For the first time, the IPCC Special Report maps compares the risks presented by scenarios of 1.5C warming the with 2C two degree warming scenario, showing extreme weather events, heat-related morbidity and food shortages will be substantially worse if the climate warms by an extra 0.5C.

"It is certainly possible to limit warming to 1.5C degrees, but it will be profoundly challenging and action taken in the next decade few years will be crucial," Prof Howden said.

"There are lots of synergies between reducing emissions, adapting to climate changes and with broader sustainable development"

Professor Howden has just returned from the 48th Session of the IPCC in South Korea, where the report was approved. He the vice-chair of the IPCC and is the most senior Australian climate expert involved in the compilation of the report.

The report was expected to note that coal-powered electricity must be phased out globally by 2050 to avoid the most catastrophic impacts of global warming, including the total destruction of the Great Barrier Reef, according to Fairfax.

"It's like a deafening, piercing smoke alarm going off in the kitchen. We have to put out the fire," UN Environment Program executive director Erik Solheim said.

The special report began as a request from the 195 nations that inked the Paris Agreement in 2015.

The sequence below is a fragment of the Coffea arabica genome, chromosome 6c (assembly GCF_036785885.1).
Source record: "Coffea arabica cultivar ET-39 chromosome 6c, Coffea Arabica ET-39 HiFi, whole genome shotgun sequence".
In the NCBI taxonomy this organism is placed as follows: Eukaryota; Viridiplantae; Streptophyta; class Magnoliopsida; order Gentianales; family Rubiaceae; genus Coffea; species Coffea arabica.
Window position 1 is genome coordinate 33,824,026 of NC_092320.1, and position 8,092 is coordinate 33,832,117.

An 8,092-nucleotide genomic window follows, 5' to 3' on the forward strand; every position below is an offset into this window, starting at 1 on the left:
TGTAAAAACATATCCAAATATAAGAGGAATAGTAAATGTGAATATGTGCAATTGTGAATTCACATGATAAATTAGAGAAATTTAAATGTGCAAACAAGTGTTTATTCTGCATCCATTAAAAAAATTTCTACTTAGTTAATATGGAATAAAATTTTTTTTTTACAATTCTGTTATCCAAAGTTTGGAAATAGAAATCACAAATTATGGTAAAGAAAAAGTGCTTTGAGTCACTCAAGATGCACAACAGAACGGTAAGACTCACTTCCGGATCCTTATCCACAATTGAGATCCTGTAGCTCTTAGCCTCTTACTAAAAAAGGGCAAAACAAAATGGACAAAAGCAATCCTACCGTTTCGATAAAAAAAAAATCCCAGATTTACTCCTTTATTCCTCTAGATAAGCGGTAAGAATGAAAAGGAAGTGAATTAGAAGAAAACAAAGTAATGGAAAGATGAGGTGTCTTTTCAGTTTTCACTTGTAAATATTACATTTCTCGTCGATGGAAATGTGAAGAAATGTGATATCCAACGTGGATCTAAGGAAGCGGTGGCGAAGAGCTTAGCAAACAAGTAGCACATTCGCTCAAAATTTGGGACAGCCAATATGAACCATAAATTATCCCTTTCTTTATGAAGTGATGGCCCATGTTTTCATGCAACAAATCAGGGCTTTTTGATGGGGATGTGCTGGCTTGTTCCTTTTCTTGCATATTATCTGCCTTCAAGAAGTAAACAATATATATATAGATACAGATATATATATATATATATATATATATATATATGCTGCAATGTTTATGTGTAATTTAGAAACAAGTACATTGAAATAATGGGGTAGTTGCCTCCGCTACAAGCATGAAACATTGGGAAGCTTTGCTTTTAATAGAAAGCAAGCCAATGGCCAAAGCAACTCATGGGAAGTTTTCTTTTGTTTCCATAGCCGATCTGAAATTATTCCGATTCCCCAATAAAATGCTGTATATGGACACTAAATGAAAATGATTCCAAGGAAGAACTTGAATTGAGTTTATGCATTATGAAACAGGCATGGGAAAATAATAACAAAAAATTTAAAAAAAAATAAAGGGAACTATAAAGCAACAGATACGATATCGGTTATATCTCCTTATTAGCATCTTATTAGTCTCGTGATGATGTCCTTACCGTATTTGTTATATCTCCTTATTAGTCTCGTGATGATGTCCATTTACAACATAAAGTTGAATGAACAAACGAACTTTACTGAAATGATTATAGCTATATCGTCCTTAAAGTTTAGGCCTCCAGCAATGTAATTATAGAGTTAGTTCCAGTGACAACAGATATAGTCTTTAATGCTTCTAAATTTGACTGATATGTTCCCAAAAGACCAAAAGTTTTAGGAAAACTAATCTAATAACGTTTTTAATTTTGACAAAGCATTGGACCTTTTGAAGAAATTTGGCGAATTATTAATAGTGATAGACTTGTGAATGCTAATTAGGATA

Three years and many drafts later, the answer has come in the form of a 400-page report - grounded in an assessment of 6,000 peer-reviewed studies - that delivers a stark, double-barrelled message: 1.5C is enough to unleash climate mayhem, and the pathways to avoiding an even hotter world require a swift and complete transformation not just of the global economy, but of society too.

With only a single degree Celsius of warming so far, the world has seen a climate-enhanced crescendo of deadly heatwaves, wild fires and floods, along with superstorms swollen by rising seas.

"I don't know how you can possibly read this and find it anything other than wildly alarming," said Peter Frumhoff, director of science and policy at the Union of Concerned Scientists, a Washington-based research and advocacy group, referring to the draft Summary for Policy Makers.

Government representatives have spent a week going through the 22-page executive summary line-by-line in Incheon, South Korea.

Oil giant Saudi Arabia backed down at the last minute on Saturday from obstructing the adoption of the report.

At issue was a passage in the summary stating that voluntary national commitments to reduce greenhouse gas emissions will fail to limit warming to 1.5C.

Current pledges would at best yield a 3C world by century's end, far above the 2C cap mandated by the Paris Agreement.

These so-called "nationally determined contributions" run from 2020 to 2030 for most countries, including Saudi Arabia, and to 2025 for a few others.

The passage goes on to note that capping global warming under 1.5C "can only be achieved if global CO2 emissions start to decline well before 2030".

As a consequence, scientists and climate activists have called on countries to ratchet up their carbon-cutting pledges as soon as possible.